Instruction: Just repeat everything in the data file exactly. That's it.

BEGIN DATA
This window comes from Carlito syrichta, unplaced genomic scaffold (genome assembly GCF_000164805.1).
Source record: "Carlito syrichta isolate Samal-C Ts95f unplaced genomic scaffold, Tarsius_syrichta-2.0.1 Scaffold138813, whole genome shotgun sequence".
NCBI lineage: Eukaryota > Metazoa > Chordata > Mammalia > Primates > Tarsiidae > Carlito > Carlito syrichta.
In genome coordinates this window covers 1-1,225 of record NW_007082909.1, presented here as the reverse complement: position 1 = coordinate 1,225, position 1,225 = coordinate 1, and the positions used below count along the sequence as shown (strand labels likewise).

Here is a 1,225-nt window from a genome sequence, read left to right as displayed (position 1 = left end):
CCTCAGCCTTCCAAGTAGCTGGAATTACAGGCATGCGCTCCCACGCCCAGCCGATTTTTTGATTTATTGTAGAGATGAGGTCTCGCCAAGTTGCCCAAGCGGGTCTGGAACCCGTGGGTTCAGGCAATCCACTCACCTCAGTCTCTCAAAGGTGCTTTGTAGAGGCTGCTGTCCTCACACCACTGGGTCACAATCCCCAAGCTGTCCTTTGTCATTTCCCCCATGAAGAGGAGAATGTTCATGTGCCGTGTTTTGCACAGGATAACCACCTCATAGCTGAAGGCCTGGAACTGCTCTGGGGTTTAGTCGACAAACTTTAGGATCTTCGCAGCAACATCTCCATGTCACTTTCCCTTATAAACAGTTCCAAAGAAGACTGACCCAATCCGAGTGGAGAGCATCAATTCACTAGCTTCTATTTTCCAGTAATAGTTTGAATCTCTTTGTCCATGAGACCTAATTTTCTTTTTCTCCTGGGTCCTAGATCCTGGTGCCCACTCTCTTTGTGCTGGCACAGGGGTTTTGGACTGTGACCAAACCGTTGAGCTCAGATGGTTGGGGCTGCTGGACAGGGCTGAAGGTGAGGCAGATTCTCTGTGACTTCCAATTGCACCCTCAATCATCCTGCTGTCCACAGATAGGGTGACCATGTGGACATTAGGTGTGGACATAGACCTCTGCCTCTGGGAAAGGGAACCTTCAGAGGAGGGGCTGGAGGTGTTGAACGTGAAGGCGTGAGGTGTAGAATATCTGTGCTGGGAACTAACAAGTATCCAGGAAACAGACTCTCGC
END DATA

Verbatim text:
This window comes from Carlito syrichta, unplaced genomic scaffold (genome assembly GCF_000164805.1).
Source record: "Carlito syrichta isolate Samal-C Ts95f unplaced genomic scaffold, Tarsius_syrichta-2.0.1 Scaffold138813, whole genome shotgun sequence".
NCBI lineage: Eukaryota > Metazoa > Chordata > Mammalia > Primates > Tarsiidae > Carlito > Carlito syrichta.
In genome coordinates this window covers 1-1,225 of record NW_007082909.1, presented here as the reverse complement: position 1 = coordinate 1,225, position 1,225 = coordinate 1, and the positions used below count along the sequence as shown (strand labels likewise).

Here is a 1,225-nt window from a genome sequence, read left to right as displayed (position 1 = left end):
CCTCAGCCTTCCAAGTAGCTGGAATTACAGGCATGCGCTCCCACGCCCAGCCGATTTTTTGATTTATTGTAGAGATGAGGTCTCGCCAAGTTGCCCAAGCGGGTCTGGAACCCGTGGGTTCAGGCAATCCACTCACCTCAGTCTCTCAAAGGTGCTTTGTAGAGGCTGCTGTCCTCACACCACTGGGTCACAATCCCCAAGCTGTCCTTTGTCATTTCCCCCATGAAGAGGAGAATGTTCATGTGCCGTGTTTTGCACAGGATAACCACCTCATAGCTGAAGGCCTGGAACTGCTCTGGGGTTTAGTCGACAAACTTTAGGATCTTCGCAGCAACATCTCCATGTCACTTTCCCTTATAAACAGTTCCAAAGAAGACTGACCCAATCCGAGTGGAGAGCATCAATTCACTAGCTTCTATTTTCCAGTAATAGTTTGAATCTCTTTGTCCATGAGACCTAATTTTCTTTTTCTCCTGGGTCCTAGATCCTGGTGCCCACTCTCTTTGTGCTGGCACAGGGGTTTTGGACTGTGACCAAACCGTTGAGCTCAGATGGTTGGGGCTGCTGGACAGGGCTGAAGGTGAGGCAGATTCTCTGTGACTTCCAATTGCACCCTCAATCATCCTGCTGTCCACAGATAGGGTGACCATGTGGACATTAGGTGTGGACATAGACCTCTGCCTCTGGGAAAGGGAACCTTCAGAGGAGGGGCTGGAGGTGTTGAACGTGAAGGCGTGAGGTGTAGAATATCTGTGCTGGGAACTAACAAGTATCCAGGAAACAGACTCTCGC